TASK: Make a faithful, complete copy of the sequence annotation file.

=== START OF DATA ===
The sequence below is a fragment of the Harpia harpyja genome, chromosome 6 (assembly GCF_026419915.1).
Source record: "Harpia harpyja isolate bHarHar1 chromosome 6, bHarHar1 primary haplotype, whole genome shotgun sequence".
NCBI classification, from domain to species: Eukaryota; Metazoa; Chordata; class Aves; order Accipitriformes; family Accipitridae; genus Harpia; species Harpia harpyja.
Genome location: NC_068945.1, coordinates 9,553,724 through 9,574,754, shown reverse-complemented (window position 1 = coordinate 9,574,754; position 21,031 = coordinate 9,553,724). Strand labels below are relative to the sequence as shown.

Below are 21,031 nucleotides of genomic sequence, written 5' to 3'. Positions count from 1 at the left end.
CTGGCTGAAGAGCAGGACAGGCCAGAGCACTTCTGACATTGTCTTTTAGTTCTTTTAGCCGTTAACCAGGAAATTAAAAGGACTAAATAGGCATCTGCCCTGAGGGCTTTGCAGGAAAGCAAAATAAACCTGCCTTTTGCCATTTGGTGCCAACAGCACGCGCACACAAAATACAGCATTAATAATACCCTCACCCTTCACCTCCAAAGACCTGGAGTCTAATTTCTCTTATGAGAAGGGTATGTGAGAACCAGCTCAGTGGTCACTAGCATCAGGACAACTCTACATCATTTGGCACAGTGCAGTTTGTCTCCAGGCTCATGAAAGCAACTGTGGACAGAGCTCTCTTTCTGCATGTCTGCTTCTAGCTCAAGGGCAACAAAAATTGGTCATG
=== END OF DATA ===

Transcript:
The sequence below is a fragment of the Harpia harpyja genome, chromosome 6 (assembly GCF_026419915.1).
Source record: "Harpia harpyja isolate bHarHar1 chromosome 6, bHarHar1 primary haplotype, whole genome shotgun sequence".
NCBI classification, from domain to species: Eukaryota; Metazoa; Chordata; class Aves; order Accipitriformes; family Accipitridae; genus Harpia; species Harpia harpyja.
Genome location: NC_068945.1, coordinates 9,553,724 through 9,574,754, shown reverse-complemented (window position 1 = coordinate 9,574,754; position 21,031 = coordinate 9,553,724). Strand labels below are relative to the sequence as shown.

Below are 21,031 nucleotides of genomic sequence, written 5' to 3'. Positions count from 1 at the left end.
CTGGCTGAAGAGCAGGACAGGCCAGAGCACTTCTGACATTGTCTTTTAGTTCTTTTAGCCGTTAACCAGGAAATTAAAAGGACTAAATAGGCATCTGCCCTGAGGGCTTTGCAGGAAAGCAAAATAAACCTGCCTTTTGCCATTTGGTGCCAACAGCACGCGCACACAAAATACAGCATTAATAATACCCTCACCCTTCACCTCCAAAGACCTGGAGTCTAATTTCTCTTATGAGAAGGGTATGTGAGAACCAGCTCAGTGGTCACTAGCATCAGGACAACTCTACATCATTTGGCACAGTGCAGTTTGTCTCCAGGCTCATGAAAGCAACTGTGGACAGAGCTCTCTTTCTGCATGTCTGCTTCTAGCTCAAGGGCAACAAAAATTGGTCATG